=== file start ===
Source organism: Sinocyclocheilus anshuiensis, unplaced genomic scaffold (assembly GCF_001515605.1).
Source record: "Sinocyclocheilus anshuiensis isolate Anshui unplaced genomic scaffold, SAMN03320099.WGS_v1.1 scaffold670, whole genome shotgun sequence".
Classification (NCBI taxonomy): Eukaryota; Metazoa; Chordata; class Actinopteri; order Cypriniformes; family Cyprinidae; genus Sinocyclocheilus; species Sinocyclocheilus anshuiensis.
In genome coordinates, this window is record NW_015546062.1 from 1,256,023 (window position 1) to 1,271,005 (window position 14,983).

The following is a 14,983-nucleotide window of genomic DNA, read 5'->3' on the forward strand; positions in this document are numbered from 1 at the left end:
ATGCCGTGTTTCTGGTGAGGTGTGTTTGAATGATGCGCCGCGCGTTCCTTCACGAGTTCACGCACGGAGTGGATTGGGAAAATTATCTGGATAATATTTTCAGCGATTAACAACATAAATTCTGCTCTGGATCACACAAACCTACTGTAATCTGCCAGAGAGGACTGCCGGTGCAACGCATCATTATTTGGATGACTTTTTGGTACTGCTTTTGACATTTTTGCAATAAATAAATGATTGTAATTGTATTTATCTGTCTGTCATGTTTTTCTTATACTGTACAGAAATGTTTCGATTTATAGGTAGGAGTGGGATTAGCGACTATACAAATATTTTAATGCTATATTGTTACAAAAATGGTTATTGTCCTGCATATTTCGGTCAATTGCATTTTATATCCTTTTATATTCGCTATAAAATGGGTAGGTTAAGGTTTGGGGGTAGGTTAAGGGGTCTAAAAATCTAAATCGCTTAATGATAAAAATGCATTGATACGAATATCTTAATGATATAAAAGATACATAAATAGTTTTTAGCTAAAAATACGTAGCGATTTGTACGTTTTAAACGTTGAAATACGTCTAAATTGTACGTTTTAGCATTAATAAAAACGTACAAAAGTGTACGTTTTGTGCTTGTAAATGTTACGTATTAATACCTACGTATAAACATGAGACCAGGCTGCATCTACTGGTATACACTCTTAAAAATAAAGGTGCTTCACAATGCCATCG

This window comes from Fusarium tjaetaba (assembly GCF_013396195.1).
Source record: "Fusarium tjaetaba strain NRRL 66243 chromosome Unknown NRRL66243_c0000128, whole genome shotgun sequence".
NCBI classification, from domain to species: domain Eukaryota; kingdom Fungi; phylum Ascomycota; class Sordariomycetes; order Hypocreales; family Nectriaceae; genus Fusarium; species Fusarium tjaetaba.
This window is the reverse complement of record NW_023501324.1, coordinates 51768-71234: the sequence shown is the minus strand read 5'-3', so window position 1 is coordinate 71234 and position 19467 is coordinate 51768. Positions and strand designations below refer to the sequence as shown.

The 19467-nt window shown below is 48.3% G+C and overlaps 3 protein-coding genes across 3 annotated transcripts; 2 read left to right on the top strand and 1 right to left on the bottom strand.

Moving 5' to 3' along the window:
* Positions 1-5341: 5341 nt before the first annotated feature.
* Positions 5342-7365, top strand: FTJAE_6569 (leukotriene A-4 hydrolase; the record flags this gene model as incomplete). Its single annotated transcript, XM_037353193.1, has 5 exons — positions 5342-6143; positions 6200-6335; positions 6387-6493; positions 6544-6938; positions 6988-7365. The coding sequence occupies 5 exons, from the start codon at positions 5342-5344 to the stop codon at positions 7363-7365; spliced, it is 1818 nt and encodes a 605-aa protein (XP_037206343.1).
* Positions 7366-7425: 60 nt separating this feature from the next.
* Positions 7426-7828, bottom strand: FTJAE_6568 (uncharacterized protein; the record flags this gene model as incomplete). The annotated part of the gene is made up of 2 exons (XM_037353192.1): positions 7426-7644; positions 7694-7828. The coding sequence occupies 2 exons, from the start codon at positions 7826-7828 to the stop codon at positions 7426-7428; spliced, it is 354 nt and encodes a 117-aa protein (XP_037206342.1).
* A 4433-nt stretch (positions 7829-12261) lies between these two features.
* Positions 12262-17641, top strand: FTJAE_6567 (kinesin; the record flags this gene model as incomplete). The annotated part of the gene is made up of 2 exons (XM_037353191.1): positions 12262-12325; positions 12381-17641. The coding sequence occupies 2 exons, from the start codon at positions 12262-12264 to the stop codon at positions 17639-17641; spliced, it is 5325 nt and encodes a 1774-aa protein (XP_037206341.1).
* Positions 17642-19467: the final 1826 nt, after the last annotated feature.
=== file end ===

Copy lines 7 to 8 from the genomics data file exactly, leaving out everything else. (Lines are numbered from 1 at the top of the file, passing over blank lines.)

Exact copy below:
This window comes from Fusarium tjaetaba (assembly GCF_013396195.1).
Source record: "Fusarium tjaetaba strain NRRL 66243 chromosome Unknown NRRL66243_c0000128, whole genome shotgun sequence".